Flag officers and flag cheerleaders would march around in geometric shapes to the pounding of a drum as we sweated under the Florida sun. For one afternoon, this upper-middle class public school became like a military academy and we were the unwilling and flabby cadets. Speeches were given at the microphone.

Principal Virginia Boone was a woman to be feared. Built like a linebacker and with the voice of a hard-drinking and chain-smoking Civil War general, she presided over Flag Day with an iron fist. If there was anyone less scary or threatening at the helm, we probably would wander off halfway through the ceremony like stray cats. 

Our teachers would remind us repeatedly 'don't embarrass me out there' with a whispered fierce tone that was a warning of some horrific medieval punishment involving flayed skin. For most of the year we could yell, scream, have food fights in the cafeteria but if we messed up on Flag Day then there would be hell to pay. Perhaps an eternity spent as a human shawl or some sort of local and obscure flag warning future generations to turn back from Flag Day.

Principal Boone would relish the opportunity to call out teacher and student alike over the microphone from her Flag Day parade stage. It didn't matter what our ages were, because on Flag Day we were all her children; her mentally-handicapped idiot bastard children. Boone would berate and humiliate staff with unruly students. The younger, fresh-out-of-college teachers would look on in horror as Principal Boone's hoarse Southern drawl would claw at our skin. The more gentler teachers would burst into tears at being dressed down in front of hundreds. The children wouldn't even use the teacher's emotional breakdown against them. We would all bow our heads in shame at our failings. 

As a reward for our terrified silence, we would get treated to a medley of songs. Principal Boone really thought this was a great reward for the kids. We would get to hear live music as our sneakers melted into the skillet-hot asphalt. From her comfortable and shaded seat she couldn't understand how ungrateful and lazy her minions could be while the music played. One year, a girl standing next to me burst into tears. She was in so much discomfort that she couldn't take it any more. Our teacher came up to her patter her on the back. I thought it was a moment of camraderie until I realized the teacher was smothering the child's cries in her shoulder.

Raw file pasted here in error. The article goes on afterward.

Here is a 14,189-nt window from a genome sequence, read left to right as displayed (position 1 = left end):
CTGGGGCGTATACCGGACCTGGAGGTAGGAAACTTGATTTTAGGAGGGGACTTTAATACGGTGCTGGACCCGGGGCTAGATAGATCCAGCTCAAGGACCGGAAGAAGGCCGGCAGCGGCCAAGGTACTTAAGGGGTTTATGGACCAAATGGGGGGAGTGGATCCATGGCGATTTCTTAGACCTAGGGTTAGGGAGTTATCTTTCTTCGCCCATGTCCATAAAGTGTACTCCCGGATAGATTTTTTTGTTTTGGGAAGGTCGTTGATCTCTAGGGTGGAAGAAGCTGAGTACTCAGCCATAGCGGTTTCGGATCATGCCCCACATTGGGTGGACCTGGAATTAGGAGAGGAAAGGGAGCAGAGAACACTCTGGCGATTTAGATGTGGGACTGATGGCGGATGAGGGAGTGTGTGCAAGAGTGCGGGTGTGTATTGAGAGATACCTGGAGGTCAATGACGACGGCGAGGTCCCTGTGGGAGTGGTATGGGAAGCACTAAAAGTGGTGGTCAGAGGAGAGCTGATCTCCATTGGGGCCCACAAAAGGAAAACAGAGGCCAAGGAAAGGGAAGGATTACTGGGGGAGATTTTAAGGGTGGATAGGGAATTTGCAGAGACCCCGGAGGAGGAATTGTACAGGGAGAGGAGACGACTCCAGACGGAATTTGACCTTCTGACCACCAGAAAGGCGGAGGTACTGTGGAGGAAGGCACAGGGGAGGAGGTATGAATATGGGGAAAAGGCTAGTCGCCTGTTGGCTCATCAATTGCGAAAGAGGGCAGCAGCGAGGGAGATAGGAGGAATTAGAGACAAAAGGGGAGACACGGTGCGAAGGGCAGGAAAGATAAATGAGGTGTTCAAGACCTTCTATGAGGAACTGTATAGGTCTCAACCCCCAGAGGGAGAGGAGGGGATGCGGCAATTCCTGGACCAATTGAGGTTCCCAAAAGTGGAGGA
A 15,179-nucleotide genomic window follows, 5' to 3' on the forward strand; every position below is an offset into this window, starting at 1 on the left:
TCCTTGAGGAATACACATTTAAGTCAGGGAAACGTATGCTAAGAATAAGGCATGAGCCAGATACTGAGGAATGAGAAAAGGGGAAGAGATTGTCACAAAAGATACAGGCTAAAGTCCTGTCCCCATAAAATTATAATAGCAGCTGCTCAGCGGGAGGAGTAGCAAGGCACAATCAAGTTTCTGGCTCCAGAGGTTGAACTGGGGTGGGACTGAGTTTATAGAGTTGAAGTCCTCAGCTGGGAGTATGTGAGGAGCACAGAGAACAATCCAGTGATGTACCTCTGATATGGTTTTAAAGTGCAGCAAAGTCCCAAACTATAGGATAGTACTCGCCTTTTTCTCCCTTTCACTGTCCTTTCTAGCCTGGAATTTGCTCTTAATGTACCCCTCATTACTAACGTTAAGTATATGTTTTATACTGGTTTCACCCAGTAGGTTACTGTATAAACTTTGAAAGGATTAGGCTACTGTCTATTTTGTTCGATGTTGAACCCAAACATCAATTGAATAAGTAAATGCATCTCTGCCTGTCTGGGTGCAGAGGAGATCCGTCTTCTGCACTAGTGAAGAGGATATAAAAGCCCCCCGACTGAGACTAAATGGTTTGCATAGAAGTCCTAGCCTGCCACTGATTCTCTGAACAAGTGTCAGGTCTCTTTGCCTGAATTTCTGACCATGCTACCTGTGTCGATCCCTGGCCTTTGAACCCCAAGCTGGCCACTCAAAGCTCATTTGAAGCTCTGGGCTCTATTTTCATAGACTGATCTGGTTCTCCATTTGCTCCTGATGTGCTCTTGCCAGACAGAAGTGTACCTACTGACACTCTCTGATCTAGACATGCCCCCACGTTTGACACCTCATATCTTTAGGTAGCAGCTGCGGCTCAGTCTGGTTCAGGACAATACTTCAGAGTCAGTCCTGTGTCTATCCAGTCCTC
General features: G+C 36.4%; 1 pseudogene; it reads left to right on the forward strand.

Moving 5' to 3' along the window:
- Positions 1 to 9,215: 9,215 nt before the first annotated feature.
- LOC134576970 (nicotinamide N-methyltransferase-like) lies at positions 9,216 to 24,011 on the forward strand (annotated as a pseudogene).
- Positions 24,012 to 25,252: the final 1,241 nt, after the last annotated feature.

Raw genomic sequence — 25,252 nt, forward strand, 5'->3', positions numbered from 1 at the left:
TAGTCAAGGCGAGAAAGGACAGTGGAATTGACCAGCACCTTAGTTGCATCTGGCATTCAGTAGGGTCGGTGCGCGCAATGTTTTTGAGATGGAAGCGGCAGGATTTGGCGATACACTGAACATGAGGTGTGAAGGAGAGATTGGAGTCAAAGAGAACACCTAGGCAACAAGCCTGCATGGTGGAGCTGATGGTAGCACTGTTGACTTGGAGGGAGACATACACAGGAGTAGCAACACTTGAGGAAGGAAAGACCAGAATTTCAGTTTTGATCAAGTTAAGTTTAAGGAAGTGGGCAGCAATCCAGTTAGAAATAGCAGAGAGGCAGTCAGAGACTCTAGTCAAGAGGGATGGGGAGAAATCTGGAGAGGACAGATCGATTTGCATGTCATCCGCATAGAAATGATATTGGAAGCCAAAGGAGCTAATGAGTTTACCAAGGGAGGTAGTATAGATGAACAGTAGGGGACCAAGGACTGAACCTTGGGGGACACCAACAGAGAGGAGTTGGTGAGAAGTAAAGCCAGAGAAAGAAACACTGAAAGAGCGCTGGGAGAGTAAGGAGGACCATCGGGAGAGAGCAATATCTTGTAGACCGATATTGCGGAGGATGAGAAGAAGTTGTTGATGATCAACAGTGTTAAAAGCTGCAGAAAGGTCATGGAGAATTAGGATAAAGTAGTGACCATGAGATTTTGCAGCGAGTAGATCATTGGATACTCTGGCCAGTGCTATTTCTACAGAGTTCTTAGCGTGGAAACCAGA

We would count down the minutes of these ceremonies, awaiting our return to air conditioned rooms and seats. "Wind Beneath My Wings" and "I Believe The Children Are Our Future" were stored in the deep recesses of our minds. Those songs were filed under ironic torture music.

In the 1980s Whitney's music became a syrupy gruel dispensed at public events that was bereft of individuality. The only thing needed was an ability hit high notes with increasingly difficult runs and backflips. I didn't like this especially knowing she came from a gospel background, the very epitome of soul and spirit. It seems as if slick producers stole the songs of slaves and stripped them over their true pain. Mainstream music just needed the antics, not the story that caused it.

Whitney willingly played a part in this music. Her voice, 'the voice,' surpassed her background and heritage. There have been others who came before her, such as Michael Jackson, Prince, and Aretha Franklin. But you can't imitate those stars without it becoming a poor mimicry. When you do the moonwalk or sing in the Prince-like falsetto, people know what you're doing. When people sing like 'the voice' all they do is take it over like a virus in a host body. The voice became something of a puppet act for young kids and teenagers. Unknowingly, she played a part in this as 'the voice' became another stolen piece of property in American culture.

Her sound lended itself to being taken over by others. Artistic form is often set by weaknesses as much as strengths. The artist's limitations and flaws define the  container in which they operate. When there is no limitations or flaw then very often there is no artistic form either. There is only indominable talent and ambition. The audience is left with a talent that is always emerging and escaping but never gelling into anything of perceivable substance.

It's sacrilegious and I know I might have my Black card revoked for saying this but 1980s Whitney Houston felt like that giant perfect "Star Search" ambition. Incapable of vocal flaw and therefore unable to define her very soul, she barreled through Hallmark cards posing as songs. She would come on the radio and very often kids would erupt in mimicry, singing the runs and doing vocal acrobatics. If no one was around I would very politely turn the radio down, afraid that by turning it off completely I might be committing some federal crime against patriotism. As a compromise I would edge the volume lower and listen to her as if from a distance. At a low volume, Whitney's voice has a mystery to it that is often lacking in her big hits. She's whispering from another planet of 'femmebot' singers.